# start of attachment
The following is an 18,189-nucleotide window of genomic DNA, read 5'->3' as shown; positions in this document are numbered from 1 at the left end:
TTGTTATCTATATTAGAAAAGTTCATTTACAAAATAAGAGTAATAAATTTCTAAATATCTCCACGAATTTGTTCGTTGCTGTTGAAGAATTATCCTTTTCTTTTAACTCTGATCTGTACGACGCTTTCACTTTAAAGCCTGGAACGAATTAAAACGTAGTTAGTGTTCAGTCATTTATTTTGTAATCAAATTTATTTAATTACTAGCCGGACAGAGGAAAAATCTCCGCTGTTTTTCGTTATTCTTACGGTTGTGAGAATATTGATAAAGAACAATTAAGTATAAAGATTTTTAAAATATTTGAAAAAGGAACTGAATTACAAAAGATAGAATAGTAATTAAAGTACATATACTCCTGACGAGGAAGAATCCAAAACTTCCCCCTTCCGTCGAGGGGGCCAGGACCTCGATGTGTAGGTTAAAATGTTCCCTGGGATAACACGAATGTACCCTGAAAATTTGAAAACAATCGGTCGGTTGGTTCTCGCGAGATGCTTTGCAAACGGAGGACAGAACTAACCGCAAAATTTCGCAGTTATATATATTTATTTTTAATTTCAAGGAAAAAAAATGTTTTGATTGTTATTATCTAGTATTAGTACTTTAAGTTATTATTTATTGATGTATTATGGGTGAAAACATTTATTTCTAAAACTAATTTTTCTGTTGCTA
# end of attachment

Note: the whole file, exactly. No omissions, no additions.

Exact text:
The following is an 18,189-nucleotide window of genomic DNA, read 5'->3' as shown; positions in this document are numbered from 1 at the left end:
TTGTTATCTATATTAGAAAAGTTCATTTACAAAATAAGAGTAATAAATTTCTAAATATCTCCACGAATTTGTTCGTTGCTGTTGAAGAATTATCCTTTTCTTTTAACTCTGATCTGTACGACGCTTTCACTTTAAAGCCTGGAACGAATTAAAACGTAGTTAGTGTTCAGTCATTTATTTTGTAATCAAATTTATTTAATTACTAGCCGGACAGAGGAAAAATCTCCGCTGTTTTTCGTTATTCTTACGGTTGTGAGAATATTGATAAAGAACAATTAAGTATAAAGATTTTTAAAATATTTGAAAAAGGAACTGAATTACAAAAGATAGAATAGTAATTAAAGTACATATACTCCTGACGAGGAAGAATCCAAAACTTCCCCCTTCCGTCGAGGGGGCCAGGACCTCGATGTGTAGGTTAAAATGTTCCCTGGGATAACACGAATGTACCCTGAAAATTTGAAAACAATCGGTCGGTTGGTTCTCGCGAGATGCTTTGCAAACGGAGGACAGAACTAACCGCAAAATTTCGCAGTTATATATATTTATTTTTAATTTCAAGGAAAAAAAATGTTTTGATTGTTATTATCTAGTATTAGTACTTTAAGTTATTATTTATTGATGTATTATGGGTGAAAACATTTATTTCTAAAACTAATTTTTCTGTTGCTA